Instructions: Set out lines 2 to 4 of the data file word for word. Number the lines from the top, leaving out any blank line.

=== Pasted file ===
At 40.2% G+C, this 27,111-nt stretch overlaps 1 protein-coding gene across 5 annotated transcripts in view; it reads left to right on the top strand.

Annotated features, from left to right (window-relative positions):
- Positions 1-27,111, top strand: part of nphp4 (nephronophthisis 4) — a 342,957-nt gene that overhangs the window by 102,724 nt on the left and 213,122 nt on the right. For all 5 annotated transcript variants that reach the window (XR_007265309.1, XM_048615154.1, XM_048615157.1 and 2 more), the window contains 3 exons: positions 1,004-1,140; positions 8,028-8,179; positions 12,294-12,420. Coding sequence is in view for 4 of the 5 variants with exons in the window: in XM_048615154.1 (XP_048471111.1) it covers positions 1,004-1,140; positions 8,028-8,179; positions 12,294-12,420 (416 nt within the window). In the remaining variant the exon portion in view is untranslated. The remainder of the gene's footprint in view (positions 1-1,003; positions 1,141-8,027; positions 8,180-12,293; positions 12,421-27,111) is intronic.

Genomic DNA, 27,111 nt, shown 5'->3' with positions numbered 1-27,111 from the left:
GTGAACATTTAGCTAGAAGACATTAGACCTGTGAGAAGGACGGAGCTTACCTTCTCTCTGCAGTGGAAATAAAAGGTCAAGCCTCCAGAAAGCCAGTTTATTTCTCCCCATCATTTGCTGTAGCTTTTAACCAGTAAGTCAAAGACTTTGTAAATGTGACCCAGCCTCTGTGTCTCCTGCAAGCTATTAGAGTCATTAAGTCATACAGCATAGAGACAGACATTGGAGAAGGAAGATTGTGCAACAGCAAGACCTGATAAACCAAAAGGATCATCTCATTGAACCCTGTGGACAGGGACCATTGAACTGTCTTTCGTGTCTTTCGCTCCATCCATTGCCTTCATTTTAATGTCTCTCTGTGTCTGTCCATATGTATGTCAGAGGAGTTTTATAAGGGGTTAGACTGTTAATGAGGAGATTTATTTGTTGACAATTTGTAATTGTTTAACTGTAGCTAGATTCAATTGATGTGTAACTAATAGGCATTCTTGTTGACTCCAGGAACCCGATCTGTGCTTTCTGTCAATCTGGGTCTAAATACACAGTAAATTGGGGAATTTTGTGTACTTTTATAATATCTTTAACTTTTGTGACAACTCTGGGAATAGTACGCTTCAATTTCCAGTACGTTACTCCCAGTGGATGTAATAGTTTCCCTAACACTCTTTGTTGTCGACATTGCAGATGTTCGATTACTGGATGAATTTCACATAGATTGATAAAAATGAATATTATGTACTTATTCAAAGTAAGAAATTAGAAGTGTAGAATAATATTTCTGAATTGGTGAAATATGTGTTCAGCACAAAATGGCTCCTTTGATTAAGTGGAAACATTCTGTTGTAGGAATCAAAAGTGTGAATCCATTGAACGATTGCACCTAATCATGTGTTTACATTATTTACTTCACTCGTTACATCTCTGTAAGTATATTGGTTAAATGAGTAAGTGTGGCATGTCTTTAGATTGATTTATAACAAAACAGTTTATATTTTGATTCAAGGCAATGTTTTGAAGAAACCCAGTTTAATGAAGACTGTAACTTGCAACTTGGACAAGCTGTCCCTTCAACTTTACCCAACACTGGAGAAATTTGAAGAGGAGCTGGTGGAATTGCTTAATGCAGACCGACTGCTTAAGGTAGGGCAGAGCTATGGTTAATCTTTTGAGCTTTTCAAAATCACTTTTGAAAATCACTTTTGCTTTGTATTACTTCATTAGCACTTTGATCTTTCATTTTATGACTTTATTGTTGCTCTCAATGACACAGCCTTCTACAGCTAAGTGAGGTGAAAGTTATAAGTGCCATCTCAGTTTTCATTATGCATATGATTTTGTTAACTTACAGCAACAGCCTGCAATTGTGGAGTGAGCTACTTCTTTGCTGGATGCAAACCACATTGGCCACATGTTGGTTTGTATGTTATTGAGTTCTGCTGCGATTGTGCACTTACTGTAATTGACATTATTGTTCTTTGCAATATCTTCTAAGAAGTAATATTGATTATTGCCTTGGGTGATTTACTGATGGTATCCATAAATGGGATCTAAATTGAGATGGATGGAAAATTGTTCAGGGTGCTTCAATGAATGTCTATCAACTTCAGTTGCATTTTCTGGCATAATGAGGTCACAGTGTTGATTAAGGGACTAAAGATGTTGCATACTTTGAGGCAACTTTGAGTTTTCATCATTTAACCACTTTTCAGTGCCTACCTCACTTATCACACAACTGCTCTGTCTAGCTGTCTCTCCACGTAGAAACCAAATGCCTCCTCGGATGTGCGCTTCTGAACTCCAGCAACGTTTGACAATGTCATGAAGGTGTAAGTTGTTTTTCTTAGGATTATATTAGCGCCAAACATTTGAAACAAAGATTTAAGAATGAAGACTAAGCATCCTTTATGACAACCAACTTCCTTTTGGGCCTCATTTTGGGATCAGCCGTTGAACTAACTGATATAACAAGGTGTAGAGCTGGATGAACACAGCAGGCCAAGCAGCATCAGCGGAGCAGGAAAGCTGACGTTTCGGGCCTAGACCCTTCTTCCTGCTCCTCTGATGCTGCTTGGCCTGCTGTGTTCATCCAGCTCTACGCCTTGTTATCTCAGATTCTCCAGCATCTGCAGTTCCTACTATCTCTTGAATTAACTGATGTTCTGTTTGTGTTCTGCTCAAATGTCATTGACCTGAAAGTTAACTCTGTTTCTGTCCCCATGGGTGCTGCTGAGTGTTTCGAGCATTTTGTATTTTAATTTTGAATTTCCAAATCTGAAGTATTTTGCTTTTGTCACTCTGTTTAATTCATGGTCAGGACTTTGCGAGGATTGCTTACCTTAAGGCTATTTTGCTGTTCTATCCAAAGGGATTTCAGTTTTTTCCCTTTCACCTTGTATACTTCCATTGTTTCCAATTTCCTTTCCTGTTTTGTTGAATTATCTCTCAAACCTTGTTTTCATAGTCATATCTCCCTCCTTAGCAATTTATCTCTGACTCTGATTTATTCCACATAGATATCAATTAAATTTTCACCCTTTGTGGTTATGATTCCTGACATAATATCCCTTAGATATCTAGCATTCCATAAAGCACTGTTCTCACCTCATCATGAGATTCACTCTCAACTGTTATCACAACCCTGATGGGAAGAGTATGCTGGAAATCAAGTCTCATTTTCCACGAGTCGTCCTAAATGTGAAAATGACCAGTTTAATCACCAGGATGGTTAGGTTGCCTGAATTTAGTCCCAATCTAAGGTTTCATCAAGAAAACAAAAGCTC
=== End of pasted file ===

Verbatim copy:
Annotated features, from left to right (window-relative positions):
- Positions 1-27,111, top strand: part of nphp4 (nephronophthisis 4) — a 342,957-nt gene that overhangs the window by 102,724 nt on the left and 213,122 nt on the right. For all 5 annotated transcript variants that reach the window (XR_007265309.1, XM_048615154.1, XM_048615157.1 and 2 more), the window contains 3 exons: positions 1,004-1,140; positions 8,028-8,179; positions 12,294-12,420. Coding sequence is in view for 4 of the 5 variants with exons in the window: in XM_048615154.1 (XP_048471111.1) it covers positions 1,004-1,140; positions 8,028-8,179; positions 12,294-12,420 (416 nt within the window). In the remaining variant the exon portion in view is untranslated. The remainder of the gene's footprint in view (positions 1-1,003; positions 1,141-8,027; positions 8,180-12,293; positions 12,421-27,111) is intronic.

Genomic DNA, 27,111 nt, shown 5'->3' with positions numbered 1-27,111 from the left: